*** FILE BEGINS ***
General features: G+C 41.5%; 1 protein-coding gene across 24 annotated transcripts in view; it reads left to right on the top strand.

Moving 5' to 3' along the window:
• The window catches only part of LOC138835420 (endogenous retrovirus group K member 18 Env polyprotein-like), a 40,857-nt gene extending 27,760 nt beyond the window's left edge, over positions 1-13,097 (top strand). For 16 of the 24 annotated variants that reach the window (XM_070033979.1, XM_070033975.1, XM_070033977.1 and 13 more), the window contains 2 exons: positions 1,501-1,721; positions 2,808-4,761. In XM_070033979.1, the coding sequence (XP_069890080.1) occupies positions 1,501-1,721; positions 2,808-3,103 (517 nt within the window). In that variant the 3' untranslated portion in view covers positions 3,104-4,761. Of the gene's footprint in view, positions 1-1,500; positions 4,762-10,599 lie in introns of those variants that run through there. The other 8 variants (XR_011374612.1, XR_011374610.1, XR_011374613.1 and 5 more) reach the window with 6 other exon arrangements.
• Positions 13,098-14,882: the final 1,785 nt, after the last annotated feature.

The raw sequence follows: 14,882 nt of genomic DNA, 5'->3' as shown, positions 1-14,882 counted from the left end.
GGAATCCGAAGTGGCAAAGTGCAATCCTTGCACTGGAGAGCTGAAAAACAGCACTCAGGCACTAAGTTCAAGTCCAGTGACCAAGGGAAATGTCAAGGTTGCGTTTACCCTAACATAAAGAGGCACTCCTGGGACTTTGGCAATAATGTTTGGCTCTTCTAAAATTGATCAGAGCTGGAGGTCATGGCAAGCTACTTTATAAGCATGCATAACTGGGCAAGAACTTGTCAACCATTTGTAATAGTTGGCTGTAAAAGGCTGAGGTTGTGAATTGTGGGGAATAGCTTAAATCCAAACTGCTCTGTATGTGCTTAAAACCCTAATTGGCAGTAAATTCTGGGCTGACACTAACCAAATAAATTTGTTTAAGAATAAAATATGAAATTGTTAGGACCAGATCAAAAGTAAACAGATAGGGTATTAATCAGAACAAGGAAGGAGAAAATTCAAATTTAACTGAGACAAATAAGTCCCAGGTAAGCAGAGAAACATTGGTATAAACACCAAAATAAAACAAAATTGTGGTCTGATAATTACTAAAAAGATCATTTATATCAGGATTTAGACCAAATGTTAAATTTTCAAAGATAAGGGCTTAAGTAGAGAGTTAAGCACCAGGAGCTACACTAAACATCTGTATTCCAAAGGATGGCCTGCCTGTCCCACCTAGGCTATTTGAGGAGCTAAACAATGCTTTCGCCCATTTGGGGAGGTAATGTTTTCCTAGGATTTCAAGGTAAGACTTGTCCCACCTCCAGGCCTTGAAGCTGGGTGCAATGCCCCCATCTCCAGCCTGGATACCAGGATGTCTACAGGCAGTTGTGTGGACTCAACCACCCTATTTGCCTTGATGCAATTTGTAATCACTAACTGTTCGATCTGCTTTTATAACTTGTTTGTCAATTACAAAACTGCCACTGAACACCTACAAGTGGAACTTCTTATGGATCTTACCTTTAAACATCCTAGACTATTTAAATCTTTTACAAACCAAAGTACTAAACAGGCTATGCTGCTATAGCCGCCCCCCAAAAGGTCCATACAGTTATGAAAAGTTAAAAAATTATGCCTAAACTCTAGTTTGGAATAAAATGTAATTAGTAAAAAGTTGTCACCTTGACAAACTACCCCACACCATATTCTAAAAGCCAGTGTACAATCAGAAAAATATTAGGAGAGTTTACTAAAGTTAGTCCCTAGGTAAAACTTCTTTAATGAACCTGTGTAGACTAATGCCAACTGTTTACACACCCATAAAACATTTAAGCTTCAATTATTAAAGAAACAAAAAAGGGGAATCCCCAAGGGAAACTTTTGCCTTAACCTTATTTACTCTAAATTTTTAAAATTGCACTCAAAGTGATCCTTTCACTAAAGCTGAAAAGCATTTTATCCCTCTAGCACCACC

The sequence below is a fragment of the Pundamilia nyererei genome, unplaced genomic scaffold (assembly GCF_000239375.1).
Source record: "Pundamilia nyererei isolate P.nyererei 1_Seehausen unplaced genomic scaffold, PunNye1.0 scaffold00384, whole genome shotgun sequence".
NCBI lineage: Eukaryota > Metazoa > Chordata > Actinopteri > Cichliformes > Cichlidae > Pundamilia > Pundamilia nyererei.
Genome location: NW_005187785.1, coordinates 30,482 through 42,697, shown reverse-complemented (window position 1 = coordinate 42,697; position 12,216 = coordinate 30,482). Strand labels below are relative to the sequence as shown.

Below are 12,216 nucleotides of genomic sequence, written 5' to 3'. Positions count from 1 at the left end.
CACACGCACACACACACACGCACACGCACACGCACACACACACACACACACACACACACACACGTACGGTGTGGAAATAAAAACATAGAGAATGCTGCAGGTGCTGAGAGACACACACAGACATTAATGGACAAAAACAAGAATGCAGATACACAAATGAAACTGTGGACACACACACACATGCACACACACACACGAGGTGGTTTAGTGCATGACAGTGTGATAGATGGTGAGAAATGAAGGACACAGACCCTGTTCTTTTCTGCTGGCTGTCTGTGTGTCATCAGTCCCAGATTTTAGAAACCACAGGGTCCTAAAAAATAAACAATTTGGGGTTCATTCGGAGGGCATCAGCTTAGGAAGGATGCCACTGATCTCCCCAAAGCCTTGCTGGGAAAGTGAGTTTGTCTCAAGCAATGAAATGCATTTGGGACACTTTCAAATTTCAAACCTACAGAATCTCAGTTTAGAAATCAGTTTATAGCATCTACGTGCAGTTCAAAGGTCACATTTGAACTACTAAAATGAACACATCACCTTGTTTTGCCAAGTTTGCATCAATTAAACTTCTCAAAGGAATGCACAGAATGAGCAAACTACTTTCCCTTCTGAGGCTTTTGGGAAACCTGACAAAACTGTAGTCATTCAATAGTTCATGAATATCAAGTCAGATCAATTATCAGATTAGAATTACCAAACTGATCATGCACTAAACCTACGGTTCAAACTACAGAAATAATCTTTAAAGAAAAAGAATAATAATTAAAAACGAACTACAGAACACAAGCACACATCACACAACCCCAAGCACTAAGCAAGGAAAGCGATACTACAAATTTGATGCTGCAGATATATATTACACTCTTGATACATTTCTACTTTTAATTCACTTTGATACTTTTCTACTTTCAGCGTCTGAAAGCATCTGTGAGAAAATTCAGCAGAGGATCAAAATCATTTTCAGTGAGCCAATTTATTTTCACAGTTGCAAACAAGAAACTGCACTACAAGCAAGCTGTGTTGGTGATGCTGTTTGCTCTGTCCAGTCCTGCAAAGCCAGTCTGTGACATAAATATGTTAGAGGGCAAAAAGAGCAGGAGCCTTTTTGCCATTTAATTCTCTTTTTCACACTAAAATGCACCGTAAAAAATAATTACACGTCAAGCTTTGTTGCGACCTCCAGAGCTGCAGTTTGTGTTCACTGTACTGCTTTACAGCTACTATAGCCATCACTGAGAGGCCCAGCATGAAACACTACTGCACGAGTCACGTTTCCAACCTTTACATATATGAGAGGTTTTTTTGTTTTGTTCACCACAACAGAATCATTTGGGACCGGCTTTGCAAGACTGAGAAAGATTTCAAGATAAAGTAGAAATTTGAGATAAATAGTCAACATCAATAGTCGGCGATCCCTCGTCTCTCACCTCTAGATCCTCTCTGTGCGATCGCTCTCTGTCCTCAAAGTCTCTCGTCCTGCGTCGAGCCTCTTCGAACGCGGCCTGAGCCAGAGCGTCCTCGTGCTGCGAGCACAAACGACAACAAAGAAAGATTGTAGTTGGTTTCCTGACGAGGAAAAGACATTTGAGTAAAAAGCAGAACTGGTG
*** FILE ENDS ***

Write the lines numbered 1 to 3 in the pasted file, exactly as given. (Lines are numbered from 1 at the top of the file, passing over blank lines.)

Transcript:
General features: G+C 41.5%; 1 protein-coding gene across 24 annotated transcripts in view; it reads left to right on the top strand.

Moving 5' to 3' along the window:
• The window catches only part of LOC138835420 (endogenous retrovirus group K member 18 Env polyprotein-like), a 40,857-nt gene extending 27,760 nt beyond the window's left edge, over positions 1-13,097 (top strand). For 16 of the 24 annotated variants that reach the window (XM_070033979.1, XM_070033975.1, XM_070033977.1 and 13 more), the window contains 2 exons: positions 1,501-1,721; positions 2,808-4,761. In XM_070033979.1, the coding sequence (XP_069890080.1) occupies positions 1,501-1,721; positions 2,808-3,103 (517 nt within the window). In that variant the 3' untranslated portion in view covers positions 3,104-4,761. Of the gene's footprint in view, positions 1-1,500; positions 4,762-10,599 lie in introns of those variants that run through there. The other 8 variants (XR_011374612.1, XR_011374610.1, XR_011374613.1 and 5 more) reach the window with 6 other exon arrangements.